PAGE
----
In the late fifties, an old flame of Samuel Beckett, Ethna MacCarthy, fell ill and died of throat cancer in Dublin. Around this time, female voices began to enter Beckett’s work, which up until that point had featured almost exclusively male characters. Was there a connection? In a review of a new edition of Beckett’s letters, Fintan O’Toole suggests that there was. You could also read Elizabeth Winkler on the author’s bilingual oeuvre.
At Slate, our own Mark O’Connell delves into the history of the self-interview, which you can find many examples of over at The Nervous Breakdown. Mark cites examples of self-interviews by prominent writers, including Tennessee Williams, F. Scott Fitzgerald and Year in Reading alum John Banville.
France’s top literary award, the Prix Goncourt, has been awarded to the French-Moroccan journalist and novelist Leïla Slimani, The New York Times reports. Slimani’s book, Chanson Douce, is loosely based on a tragic case in New York City in which two children were murdered by their caretaker. Earlier this year we reviewed another book that was a finalist for the prize, The Heart.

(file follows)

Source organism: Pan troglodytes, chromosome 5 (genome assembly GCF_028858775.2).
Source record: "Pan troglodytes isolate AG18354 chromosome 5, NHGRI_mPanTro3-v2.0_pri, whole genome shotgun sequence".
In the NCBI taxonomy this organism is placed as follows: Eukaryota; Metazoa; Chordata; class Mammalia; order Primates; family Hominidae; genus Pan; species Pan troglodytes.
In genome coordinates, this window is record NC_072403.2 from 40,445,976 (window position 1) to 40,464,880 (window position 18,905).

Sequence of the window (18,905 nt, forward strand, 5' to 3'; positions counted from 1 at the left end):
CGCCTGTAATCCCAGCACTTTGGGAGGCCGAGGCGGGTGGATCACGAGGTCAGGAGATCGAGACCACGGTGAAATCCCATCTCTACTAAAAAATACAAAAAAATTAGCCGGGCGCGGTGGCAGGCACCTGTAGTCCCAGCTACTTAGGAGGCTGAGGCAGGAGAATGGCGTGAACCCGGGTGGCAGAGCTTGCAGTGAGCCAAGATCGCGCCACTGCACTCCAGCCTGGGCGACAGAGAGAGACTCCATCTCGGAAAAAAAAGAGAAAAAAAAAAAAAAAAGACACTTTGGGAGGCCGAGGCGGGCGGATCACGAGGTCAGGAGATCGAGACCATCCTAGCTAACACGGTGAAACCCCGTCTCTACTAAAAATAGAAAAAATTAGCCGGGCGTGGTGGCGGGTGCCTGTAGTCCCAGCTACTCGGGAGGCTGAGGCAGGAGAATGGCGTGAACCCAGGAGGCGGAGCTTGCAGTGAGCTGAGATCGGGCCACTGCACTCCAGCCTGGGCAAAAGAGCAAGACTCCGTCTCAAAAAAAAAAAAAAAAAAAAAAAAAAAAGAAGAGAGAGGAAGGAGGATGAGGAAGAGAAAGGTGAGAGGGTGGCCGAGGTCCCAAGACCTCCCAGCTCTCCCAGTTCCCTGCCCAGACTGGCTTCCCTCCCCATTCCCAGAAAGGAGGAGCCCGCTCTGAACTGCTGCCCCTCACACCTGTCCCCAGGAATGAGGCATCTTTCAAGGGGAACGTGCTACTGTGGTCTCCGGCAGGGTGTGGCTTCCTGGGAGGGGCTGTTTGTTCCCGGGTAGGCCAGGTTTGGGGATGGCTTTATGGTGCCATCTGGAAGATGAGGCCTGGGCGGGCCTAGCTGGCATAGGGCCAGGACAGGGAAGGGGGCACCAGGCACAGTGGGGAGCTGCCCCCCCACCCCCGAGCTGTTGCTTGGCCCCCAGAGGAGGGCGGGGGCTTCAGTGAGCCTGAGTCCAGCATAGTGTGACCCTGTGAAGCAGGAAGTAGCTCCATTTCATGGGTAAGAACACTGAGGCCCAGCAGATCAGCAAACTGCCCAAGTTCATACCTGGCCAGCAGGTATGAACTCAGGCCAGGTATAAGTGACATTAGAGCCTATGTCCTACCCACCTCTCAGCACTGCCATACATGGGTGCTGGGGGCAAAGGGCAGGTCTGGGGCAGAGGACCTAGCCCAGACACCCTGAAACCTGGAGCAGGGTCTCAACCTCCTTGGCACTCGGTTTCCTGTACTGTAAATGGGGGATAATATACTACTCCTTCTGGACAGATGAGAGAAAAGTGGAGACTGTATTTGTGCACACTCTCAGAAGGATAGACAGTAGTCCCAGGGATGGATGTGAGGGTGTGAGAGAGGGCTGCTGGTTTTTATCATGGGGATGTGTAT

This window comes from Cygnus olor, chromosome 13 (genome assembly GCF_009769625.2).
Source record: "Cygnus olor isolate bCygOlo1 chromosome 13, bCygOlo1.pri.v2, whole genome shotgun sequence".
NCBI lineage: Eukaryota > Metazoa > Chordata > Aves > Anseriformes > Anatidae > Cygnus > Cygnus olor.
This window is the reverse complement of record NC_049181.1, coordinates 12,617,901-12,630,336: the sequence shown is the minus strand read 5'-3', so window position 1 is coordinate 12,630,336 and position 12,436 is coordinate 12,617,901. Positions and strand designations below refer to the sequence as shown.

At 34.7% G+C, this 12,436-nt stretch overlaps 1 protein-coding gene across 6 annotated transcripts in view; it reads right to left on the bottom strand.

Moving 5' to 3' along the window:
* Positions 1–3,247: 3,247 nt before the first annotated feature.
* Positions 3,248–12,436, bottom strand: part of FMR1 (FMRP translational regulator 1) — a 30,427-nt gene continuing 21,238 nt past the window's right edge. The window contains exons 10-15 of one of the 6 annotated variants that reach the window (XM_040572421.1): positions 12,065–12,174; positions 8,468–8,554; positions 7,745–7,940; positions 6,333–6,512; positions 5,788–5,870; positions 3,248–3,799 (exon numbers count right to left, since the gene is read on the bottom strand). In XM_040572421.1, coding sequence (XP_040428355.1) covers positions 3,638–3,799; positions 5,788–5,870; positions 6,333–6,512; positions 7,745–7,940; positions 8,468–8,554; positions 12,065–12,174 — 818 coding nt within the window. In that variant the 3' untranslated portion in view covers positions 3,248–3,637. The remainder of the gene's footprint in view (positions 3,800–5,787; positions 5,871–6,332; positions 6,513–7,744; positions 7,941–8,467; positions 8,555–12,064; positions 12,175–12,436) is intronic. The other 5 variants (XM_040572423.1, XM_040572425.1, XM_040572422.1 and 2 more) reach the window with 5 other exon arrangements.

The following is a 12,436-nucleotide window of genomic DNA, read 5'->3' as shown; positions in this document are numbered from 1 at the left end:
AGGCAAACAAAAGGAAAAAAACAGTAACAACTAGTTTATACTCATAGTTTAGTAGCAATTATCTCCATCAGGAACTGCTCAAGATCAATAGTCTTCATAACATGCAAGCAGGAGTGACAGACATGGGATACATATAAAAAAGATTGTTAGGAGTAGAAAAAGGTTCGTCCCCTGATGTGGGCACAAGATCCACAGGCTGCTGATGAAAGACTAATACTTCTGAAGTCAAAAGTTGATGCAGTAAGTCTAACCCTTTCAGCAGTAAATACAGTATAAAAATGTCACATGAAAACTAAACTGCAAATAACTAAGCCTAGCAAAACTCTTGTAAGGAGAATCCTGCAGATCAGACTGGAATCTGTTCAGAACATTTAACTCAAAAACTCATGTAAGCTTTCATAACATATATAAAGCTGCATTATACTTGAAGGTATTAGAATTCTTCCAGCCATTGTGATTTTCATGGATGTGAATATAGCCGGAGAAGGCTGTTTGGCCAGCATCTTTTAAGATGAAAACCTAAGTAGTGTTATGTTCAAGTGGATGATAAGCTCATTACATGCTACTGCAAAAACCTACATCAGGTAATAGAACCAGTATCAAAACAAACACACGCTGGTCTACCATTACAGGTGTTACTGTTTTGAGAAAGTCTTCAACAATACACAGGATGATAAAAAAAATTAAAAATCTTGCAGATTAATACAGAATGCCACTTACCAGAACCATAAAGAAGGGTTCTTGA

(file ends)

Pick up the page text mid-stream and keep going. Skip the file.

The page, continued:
Interested in writing a bestseller? You may want to check out Jodie Archer and Matthew L. Jockers‘ newest book, The Bestseller Code. Or maybe not: “At times, it seems like Archer and Jockers are trying to retrofit a closed system. They found that best-sellers have lots of contractions—the better, they explain, to mimic contemporary speech—and exclamation points only rarely … They conclude that best-sellers consist of ‘shorter, cleaner sentences, without unneeded words,’ and that best-selling characters ‘make things happen.’ Active verbs predict best-sellers better than passive verbs. ‘Hesitation doesn’t keep pages turning,’ Archer and Jockers decide. After all that work, in other words, the algorithm ends up confirming the uncontested tenets of craft and style.”
Espresso Book Machines are coming to Barnes and Nobles stores in New York, New Jersey and Pennsylvania, allowing customers to “make a physical print book of a hard-to-find book, a public domain title or self publish a book.” Espresso Book Machines also win our prize for “Most Misleading Machine Name.”